Uber could pull this off by accomplishing something that has long been seen as a pipe dream among transportation scholars: It has the potential to decrease private car ownership...

Now that Uber, Lyft and other rivals are embroiled in a vicious match for dominance across the globe, ride-sharing prices over all are sure to plummet. The competition is likely to result in more areas of the country in which ride-sharing becomes both cheaper and more convenient than owning a car, a shift that could profoundly alter how people navigate American cities.

Over the next few years, if Uber and other such services do reduce the need for private vehicle ownership, they could help lower the cost of living in urban areas, reduce the environmental toll exacted by privately owned automobiles (like the emissions we spew while cruising for parking), and reallocate space now being wasted on parking lots to more valuable uses, like housing.

Paradoxically, some experts say, the increased use of ride-sharing services could also spawn renewed interest in and funding for public transportation, because people generally use taxis in conjunction with many other forms of transportation.

Jim Epstein astutely notes that while society may benefit from the changing landscape caused by the P2P Economy, it may ultimately end up being worse off, through the Jevons paradox.

Sure, it's possible those empty hotels driven out of business by Airbnb would be torn down to make way for, say, a nature reserve. What Allen doesn't mention is that they might also be repurposed to satisfy other human desires that require just as much if not more electricity. It's a phenomenon called the Jevons paradox, named after the nineteenth-century British economist William Jevons, who observed that as steam engines became more efficient demand for coal actually grew...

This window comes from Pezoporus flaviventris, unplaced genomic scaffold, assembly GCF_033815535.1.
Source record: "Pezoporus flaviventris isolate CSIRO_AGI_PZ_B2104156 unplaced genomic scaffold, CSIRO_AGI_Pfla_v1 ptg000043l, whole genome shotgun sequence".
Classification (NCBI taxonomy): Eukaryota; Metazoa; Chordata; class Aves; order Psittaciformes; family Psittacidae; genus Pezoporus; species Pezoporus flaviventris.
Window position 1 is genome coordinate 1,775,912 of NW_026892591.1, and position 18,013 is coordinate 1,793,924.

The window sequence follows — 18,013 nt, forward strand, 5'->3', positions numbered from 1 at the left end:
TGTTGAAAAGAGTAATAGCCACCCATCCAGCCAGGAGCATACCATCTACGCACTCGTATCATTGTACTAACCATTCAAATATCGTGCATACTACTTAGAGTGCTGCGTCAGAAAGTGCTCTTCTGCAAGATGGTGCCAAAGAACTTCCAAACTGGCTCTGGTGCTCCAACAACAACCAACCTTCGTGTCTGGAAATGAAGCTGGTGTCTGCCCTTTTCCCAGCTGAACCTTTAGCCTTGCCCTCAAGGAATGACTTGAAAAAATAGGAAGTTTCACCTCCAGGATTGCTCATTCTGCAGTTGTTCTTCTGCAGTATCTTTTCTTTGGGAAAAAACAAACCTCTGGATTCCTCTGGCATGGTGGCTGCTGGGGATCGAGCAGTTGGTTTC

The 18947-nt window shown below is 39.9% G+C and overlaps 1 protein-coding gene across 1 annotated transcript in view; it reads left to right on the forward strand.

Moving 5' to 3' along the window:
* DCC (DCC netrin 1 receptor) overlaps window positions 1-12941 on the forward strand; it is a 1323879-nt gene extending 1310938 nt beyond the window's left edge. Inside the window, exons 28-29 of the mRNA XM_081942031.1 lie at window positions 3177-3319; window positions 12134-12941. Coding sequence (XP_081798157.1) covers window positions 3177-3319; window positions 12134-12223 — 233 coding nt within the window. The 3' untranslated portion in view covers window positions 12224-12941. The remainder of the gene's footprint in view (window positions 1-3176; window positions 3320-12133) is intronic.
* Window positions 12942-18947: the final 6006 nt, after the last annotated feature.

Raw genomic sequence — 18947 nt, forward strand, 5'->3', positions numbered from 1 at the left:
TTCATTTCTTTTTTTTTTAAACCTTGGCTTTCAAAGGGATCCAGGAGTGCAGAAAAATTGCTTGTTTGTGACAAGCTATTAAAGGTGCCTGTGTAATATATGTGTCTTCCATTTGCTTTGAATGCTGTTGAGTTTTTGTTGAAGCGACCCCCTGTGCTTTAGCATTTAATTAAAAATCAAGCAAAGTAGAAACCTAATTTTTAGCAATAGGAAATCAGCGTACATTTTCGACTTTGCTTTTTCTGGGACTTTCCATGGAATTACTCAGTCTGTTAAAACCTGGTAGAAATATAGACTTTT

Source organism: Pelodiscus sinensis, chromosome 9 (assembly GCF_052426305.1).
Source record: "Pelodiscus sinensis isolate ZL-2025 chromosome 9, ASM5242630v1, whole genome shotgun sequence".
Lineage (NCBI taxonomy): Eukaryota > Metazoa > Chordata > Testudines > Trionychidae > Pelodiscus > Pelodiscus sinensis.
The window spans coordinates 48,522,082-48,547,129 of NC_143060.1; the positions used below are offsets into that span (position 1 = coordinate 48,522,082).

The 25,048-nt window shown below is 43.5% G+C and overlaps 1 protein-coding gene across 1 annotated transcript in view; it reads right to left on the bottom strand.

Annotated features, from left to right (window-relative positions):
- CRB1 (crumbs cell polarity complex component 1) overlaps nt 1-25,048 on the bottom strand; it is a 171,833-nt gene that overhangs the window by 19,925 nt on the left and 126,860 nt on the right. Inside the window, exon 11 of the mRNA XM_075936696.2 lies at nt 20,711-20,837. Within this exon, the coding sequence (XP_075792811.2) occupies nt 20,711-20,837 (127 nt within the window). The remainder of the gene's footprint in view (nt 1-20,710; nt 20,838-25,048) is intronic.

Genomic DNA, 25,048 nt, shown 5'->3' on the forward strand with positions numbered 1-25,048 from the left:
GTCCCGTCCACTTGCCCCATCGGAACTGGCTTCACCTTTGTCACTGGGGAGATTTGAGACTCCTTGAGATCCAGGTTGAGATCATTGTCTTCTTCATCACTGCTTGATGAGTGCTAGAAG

It could happen, for example, that the cost of living in cities is reduced so dramatically that it attracts a whole new wave of relocation from outside areas into cities. This could end up making cities even more congested than they originally were in the Traditional Economy.

Jim Epstein also notes the fact of repositioning of resources driven out of business by the P2P Economy. This goes back to the issue of social surplus associated with Traditional Providers losing business to P2P Providers mentioned at the end of the previous section. I indicated that the first order effect is, at worst, a wash. At worst, Traditional Providers lose business to P2P Providers on the margin, but still remain in business. If however, P2P Providers end up putting Traditional Providers out of business, then the resources associated with failed Traditional Providers can be repurposed towards other activities. In this case, social surplus increases because P2P Providers will be providing services more efficiently than the Traditional Providers did, and the Traditional Providers can then use their resources for some other productive means. Theoretically. Of course, the Traditional Providers who are driven out of business could also end up remaining unemployed and unproductive, drawing resources from society. But economist don’t talk about those bad things, right?

 

Winners and Losers in the P2P Platform Game

Now that I have described the P2P Platform Game, discussed the incentives and wants of each of the major player groups, and discussed the major issues surrounding the P2P Platform Game, I am ready to analyze the winners and losers of the P2P Platform Game.